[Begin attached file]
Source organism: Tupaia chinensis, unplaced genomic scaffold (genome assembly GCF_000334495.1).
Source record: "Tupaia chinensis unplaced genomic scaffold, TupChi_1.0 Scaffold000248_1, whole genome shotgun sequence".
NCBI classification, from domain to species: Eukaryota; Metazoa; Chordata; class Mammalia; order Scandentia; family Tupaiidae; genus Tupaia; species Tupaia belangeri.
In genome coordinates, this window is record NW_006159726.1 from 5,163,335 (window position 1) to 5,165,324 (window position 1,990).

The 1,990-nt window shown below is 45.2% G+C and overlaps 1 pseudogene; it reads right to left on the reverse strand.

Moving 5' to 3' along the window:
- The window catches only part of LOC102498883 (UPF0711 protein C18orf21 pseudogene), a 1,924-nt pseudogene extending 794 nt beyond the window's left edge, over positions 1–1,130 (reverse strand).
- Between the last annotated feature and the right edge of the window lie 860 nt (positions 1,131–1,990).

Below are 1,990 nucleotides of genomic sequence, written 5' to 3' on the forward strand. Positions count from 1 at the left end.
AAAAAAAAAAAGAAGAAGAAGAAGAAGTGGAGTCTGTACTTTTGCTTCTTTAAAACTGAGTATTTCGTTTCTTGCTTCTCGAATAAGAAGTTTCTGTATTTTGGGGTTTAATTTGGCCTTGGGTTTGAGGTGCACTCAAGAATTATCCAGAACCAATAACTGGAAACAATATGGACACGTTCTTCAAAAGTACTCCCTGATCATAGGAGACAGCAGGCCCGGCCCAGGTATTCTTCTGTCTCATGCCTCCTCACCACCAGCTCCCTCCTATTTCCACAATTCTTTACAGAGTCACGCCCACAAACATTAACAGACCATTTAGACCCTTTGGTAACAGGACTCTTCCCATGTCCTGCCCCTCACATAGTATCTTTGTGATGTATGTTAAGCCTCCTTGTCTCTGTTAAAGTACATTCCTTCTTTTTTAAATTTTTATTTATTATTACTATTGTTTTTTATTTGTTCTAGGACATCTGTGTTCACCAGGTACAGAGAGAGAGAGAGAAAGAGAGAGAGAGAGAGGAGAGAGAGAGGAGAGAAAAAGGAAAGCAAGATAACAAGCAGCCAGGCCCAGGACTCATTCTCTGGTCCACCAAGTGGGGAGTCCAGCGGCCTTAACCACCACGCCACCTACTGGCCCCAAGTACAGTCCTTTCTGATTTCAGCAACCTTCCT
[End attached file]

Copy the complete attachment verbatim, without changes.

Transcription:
Source organism: Tupaia chinensis, unplaced genomic scaffold (genome assembly GCF_000334495.1).
Source record: "Tupaia chinensis unplaced genomic scaffold, TupChi_1.0 Scaffold000248_1, whole genome shotgun sequence".
NCBI classification, from domain to species: Eukaryota; Metazoa; Chordata; class Mammalia; order Scandentia; family Tupaiidae; genus Tupaia; species Tupaia belangeri.
In genome coordinates, this window is record NW_006159726.1 from 5,163,335 (window position 1) to 5,165,324 (window position 1,990).

The 1,990-nt window shown below is 45.2% G+C and overlaps 1 pseudogene; it reads right to left on the reverse strand.

Moving 5' to 3' along the window:
- The window catches only part of LOC102498883 (UPF0711 protein C18orf21 pseudogene), a 1,924-nt pseudogene extending 794 nt beyond the window's left edge, over positions 1–1,130 (reverse strand).
- Between the last annotated feature and the right edge of the window lie 860 nt (positions 1,131–1,990).

Below are 1,990 nucleotides of genomic sequence, written 5' to 3' on the forward strand. Positions count from 1 at the left end.
AAAAAAAAAAAGAAGAAGAAGAAGAAGTGGAGTCTGTACTTTTGCTTCTTTAAAACTGAGTATTTCGTTTCTTGCTTCTCGAATAAGAAGTTTCTGTATTTTGGGGTTTAATTTGGCCTTGGGTTTGAGGTGCACTCAAGAATTATCCAGAACCAATAACTGGAAACAATATGGACACGTTCTTCAAAAGTACTCCCTGATCATAGGAGACAGCAGGCCCGGCCCAGGTATTCTTCTGTCTCATGCCTCCTCACCACCAGCTCCCTCCTATTTCCACAATTCTTTACAGAGTCACGCCCACAAACATTAACAGACCATTTAGACCCTTTGGTAACAGGACTCTTCCCATGTCCTGCCCCTCACATAGTATCTTTGTGATGTATGTTAAGCCTCCTTGTCTCTGTTAAAGTACATTCCTTCTTTTTTAAATTTTTATTTATTATTACTATTGTTTTTTATTTGTTCTAGGACATCTGTGTTCACCAGGTACAGAGAGAGAGAGAGAAAGAGAGAGAGAGAGAGGAGAGAGAGAGGAGAGAAAAAGGAAAGCAAGATAACAAGCAGCCAGGCCCAGGACTCATTCTCTGGTCCACCAAGTGGGGAGTCCAGCGGCCTTAACCACCACGCCACCTACTGGCCCCAAGTACAGTCCTTTCTGATTTCAGCAACCTTCCT